data Transport = Car | Bicycle

-- New functions added over the datatype without
-- modifying the datatype and without casting.
instance Ride Transport where  
  ride Car = Driving Car
  ride Bicycle = Peddling Bicycle

instance Park Transport where  
  park Car = ParkingBrake Car
  park Bicycle = KickStand Bicycle

What we can see from these two examples in Java and Haskell is that each of the languages is optimized to solve opposing sides of the expression problem.

Java and OO languages in the large are optimized for adding cases/classes to interfaces. While Haskell and Rust are more optimized for adding functions over datatypes.

The key differentiator between the two cases is the shape of where the functionality gets defined. In the OO case, functionality typically gets defined within datatypes and cases where as in the FP case functionality typically gets defined outside of the data type.

By now you might be saying "WTF, i thought this was a blog post about clojure!?" Well, the interesting thing about Clojure (like Scala), is that it runs on the JVM and interops with Java. This makes Clojure one of the few languages that have an answer to both sides of the expression problem out of the box.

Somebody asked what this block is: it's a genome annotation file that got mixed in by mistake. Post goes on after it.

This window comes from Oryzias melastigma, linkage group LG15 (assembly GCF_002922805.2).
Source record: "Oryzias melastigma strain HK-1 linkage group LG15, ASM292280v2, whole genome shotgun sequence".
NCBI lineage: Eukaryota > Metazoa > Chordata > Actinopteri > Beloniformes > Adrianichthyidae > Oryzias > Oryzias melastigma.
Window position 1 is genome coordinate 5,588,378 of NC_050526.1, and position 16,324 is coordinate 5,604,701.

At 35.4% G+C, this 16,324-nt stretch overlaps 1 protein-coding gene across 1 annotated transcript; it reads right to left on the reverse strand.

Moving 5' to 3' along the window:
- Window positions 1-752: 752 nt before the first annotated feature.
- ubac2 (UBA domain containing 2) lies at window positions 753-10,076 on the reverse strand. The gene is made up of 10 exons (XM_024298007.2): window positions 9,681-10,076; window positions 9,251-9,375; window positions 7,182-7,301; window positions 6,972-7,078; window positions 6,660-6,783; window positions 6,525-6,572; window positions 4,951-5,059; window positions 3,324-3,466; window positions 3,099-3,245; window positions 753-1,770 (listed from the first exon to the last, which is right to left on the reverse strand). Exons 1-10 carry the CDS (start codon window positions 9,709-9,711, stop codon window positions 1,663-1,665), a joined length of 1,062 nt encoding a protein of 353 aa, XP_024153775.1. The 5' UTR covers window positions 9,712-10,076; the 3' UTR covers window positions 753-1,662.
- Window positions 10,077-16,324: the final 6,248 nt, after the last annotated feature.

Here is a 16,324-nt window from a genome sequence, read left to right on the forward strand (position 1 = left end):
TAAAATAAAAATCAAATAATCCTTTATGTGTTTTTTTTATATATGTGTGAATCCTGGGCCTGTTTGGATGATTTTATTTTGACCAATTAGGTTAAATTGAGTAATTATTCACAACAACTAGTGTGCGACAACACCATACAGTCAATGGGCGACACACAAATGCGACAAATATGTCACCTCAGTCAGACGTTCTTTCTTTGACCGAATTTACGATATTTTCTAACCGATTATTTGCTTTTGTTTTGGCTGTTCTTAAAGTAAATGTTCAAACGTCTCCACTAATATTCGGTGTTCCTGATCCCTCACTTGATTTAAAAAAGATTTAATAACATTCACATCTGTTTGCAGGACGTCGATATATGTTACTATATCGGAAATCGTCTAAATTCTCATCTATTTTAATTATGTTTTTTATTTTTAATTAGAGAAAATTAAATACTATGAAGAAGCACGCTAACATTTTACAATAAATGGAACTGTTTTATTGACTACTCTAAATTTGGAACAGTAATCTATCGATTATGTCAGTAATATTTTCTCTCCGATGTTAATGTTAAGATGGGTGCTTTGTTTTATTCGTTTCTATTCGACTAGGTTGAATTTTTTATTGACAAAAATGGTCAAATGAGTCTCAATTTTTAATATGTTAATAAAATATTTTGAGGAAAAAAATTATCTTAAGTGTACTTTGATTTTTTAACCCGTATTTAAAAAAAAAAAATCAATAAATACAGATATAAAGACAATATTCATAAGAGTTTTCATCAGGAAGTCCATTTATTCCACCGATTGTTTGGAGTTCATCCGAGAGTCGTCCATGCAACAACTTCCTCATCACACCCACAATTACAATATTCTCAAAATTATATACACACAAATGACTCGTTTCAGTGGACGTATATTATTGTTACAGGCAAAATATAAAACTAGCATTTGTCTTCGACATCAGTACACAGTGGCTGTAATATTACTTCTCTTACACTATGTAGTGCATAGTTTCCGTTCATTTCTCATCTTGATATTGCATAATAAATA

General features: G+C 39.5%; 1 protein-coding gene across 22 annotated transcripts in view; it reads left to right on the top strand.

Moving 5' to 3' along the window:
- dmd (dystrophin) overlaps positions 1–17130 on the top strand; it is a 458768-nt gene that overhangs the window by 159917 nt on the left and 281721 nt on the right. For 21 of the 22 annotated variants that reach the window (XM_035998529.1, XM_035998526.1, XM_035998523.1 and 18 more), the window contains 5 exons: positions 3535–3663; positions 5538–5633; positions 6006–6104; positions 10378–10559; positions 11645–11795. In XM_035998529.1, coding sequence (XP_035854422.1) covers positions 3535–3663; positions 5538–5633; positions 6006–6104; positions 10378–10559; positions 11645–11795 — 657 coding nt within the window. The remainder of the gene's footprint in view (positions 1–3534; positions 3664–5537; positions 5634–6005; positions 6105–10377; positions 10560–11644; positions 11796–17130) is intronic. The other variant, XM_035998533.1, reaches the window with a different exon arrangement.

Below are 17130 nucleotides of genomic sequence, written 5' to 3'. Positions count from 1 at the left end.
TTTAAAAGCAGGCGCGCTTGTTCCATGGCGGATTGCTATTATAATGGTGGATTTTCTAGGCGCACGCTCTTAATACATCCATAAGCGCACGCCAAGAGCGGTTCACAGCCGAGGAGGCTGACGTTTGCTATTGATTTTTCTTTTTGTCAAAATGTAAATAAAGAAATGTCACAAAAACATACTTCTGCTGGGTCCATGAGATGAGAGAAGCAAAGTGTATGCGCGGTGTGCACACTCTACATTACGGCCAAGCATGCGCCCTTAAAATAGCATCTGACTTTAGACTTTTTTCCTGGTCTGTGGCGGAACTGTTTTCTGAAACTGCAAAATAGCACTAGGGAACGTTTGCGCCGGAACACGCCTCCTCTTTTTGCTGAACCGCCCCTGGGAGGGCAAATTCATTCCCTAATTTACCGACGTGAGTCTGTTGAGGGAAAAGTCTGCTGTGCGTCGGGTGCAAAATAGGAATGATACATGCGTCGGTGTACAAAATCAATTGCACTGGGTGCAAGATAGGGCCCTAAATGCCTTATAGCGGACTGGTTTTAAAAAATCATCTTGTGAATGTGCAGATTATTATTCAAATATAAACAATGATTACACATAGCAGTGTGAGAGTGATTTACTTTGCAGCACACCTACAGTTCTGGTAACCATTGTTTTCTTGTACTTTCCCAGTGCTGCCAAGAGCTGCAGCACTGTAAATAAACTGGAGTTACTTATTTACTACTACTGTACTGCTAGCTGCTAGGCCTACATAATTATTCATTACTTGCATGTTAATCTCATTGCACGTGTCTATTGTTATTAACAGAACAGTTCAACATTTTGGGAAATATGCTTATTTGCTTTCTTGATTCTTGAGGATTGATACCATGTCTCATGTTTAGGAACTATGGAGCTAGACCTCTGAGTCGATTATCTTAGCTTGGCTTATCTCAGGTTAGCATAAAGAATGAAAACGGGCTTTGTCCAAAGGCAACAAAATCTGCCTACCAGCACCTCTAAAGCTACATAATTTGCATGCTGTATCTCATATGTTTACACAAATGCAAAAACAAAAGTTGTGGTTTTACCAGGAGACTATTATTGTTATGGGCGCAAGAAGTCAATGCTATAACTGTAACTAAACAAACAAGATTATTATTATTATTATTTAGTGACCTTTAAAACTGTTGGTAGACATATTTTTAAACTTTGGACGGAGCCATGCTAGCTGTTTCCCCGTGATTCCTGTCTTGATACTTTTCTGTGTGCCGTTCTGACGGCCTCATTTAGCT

What follows is an example of clojure using protocol to implement two interfaces from outside of the definition of the User datatype.

(defprotocol Persistable
  (persist [entity]))

(defprotocol Deletable
  (delete [entity]))

(s/defecord User
  [email    :- Email
   password :- Password])

(extend User
  Persistable
  {:persist (s/fn :- User [user :- User]
    ;; persist user here
    )})

(extend User
  Deletable
  {:delete (s/fn [user :- User]
    ;; delete user here
    )})

This is pretty awesome stuff and in my musings with Clojure thus far i've not had the need to extend a Java class from clojure so while it's doable via the proxy function, i'm going to omit it from this post because you should probably avoid that anyways.